May 8, 2011 3:36 am

Innovative Portable Devices Work, Some of the Time

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Morning folks, today’s GlobalTV Monday Morning tech segment with co-host Mike Sobel featured  the newest and coolest looking tablet and cellphone. But looks cab be deceiving.

http://www.globaltvedmonton.com/video/index.html?releasePID=Nh8sh3q0Jg_juZ1J3Gotu8emAZQfNpuv

Read on…

DELL COMPROMISES ON SWANKY LAPTOP/TABLET

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The Dell Inspiron Duo convertible tablet $549.99, is now available on www.dell.ca and lands into a special niche of its own. But despite the smart design and functionality, it also has its drawbacks. It’s targeted at folks who want to keep their Windows 7 experience portable with a blend of traditional and new multi-finger touchscreen features. It also has an optional Duo Sound Dock $99.99, which you will need if you want more ports than the two USB ports and headphone jack the Duo comes with. When I first saw the Duo at CES, I was really excited. But the Spartan innards of the duo will leave you wanting for more.                                                                                                                                                                           THE GOOD: It’s a 10-inch laptop, with descent resolution and the nicest hard rubber surface for holding and carrying around. It converts to a slate tablet by cleverly flipping its screen around and closing on top of the keyboard. It also has sufficient memory. Now you have a touch screen tablet running on a full version of Windows 7.                                                                                                                                               THE BAD: It’s actually a beefed up Netbook (comes with two GB of RAM) running on a two core Intel Atom processor. That makes it from my tests, about 25 per cent faster than the traditional netbook clamshells that sell in stores now for about $200 less…and they have all the extra connections like SD card, Ethernet cable, in and out audio and connection to a larger monitor. To get most of that, you need to buy the Duo Sound Dock $99.99. It only has a four-cell battery do you might finish a two hour HD movie you have downloaded or copied with at best, ten minutes of spare computing time. Compare that to most Netbooks that have more than half hour to spare and remember, cheaper. The multitouch screen is slow and burdensome and it can barely play back the 720p HD video most digital cameras shoot today. And where is the Pen input when you use the Duo as a slate? Nope, you have to use your fingernails to write freehand or the onscreen keyboard which works fine.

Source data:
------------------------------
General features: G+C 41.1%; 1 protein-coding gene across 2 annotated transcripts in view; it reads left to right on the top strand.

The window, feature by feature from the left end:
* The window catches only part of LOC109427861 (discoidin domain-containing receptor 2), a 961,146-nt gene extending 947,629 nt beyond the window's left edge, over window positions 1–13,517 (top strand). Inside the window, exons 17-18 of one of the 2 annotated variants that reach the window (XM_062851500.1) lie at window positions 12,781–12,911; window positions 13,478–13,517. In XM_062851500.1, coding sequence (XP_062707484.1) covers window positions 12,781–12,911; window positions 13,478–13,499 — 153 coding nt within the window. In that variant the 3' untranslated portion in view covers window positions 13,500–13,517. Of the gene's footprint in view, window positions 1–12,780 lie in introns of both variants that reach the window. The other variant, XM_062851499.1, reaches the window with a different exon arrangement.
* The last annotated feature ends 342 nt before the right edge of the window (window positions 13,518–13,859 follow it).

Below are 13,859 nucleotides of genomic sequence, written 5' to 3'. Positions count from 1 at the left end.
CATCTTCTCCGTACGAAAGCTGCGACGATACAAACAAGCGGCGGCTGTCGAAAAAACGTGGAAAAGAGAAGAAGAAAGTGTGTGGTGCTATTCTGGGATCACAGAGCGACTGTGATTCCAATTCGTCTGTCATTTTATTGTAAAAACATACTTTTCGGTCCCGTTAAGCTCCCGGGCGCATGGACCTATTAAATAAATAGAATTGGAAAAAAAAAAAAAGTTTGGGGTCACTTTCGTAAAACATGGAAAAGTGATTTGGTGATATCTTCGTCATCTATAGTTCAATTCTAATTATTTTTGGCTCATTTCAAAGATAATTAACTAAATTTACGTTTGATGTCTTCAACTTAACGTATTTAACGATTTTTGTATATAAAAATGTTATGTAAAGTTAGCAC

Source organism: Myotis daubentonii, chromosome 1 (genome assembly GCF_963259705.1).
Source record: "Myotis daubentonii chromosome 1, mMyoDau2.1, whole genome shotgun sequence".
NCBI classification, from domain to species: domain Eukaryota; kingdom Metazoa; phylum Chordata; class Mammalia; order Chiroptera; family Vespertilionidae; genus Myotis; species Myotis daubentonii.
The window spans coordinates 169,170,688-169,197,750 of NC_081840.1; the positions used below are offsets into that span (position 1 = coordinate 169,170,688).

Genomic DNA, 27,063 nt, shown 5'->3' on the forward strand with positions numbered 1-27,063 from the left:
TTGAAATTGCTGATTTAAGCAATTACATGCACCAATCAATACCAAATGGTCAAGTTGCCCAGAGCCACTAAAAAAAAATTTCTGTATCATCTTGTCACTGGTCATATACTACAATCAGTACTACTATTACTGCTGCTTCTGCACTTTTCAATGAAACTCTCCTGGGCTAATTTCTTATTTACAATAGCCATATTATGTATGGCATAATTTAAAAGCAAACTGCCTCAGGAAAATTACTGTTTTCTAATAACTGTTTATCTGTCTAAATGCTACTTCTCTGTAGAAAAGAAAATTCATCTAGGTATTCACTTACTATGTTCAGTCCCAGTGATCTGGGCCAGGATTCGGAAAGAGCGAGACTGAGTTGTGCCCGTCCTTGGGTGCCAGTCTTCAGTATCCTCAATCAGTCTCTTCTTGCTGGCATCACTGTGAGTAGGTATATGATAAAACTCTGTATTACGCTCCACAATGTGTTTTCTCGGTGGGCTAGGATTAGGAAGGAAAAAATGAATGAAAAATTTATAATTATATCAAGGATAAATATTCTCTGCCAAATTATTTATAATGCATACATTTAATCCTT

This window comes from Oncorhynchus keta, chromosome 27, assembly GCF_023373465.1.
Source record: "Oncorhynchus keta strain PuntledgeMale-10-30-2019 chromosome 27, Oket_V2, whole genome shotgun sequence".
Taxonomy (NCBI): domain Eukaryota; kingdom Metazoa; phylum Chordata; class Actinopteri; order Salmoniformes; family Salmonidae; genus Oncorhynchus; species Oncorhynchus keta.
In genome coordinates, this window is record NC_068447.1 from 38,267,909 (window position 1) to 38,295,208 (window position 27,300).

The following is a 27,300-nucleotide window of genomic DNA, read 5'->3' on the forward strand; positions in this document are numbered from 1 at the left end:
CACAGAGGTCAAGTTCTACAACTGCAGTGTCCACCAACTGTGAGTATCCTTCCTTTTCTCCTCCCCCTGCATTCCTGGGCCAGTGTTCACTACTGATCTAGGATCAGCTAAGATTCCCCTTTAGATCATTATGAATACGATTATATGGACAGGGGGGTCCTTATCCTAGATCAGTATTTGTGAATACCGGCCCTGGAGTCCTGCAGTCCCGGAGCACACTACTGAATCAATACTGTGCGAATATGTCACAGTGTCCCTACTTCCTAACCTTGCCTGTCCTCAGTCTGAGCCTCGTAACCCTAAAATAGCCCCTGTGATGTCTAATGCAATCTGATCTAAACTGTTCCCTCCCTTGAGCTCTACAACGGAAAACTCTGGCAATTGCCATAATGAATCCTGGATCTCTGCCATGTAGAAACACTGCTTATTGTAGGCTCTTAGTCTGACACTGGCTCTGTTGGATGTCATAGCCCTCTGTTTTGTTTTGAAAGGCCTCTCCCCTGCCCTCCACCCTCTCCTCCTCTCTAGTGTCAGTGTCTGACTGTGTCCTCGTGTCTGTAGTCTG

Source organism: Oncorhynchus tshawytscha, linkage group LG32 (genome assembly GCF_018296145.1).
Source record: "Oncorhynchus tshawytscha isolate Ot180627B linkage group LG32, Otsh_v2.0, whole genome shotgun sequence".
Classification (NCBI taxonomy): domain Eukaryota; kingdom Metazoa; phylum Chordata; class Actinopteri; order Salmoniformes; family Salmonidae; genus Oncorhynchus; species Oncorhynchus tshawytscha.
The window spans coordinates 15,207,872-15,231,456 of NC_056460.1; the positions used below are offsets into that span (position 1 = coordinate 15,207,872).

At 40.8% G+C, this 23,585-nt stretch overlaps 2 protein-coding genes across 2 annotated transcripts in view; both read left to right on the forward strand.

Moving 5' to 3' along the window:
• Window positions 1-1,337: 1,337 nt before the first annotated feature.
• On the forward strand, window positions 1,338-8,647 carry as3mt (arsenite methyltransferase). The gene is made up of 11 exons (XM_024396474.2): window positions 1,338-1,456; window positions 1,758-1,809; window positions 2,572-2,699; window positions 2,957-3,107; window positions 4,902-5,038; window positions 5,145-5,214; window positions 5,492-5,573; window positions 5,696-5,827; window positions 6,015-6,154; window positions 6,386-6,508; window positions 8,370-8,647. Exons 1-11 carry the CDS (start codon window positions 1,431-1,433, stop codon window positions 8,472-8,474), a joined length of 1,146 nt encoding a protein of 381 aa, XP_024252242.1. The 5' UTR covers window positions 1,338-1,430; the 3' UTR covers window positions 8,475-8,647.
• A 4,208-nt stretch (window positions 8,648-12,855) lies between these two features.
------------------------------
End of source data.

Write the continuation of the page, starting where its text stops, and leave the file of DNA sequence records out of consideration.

NOTE TO DELL: Put in a faster 2nd generation i3 Intel Core Processor with capable HD graphics, a six-cell battery (there is room for it) and make it pen-capable, like the sadly forgotten Windows Tablet PCs. Then I will gladly fork out the combined $649.98, even a bit more.       

MOTOROLA SURPRISES WITH SMARTPHONE INNOVATION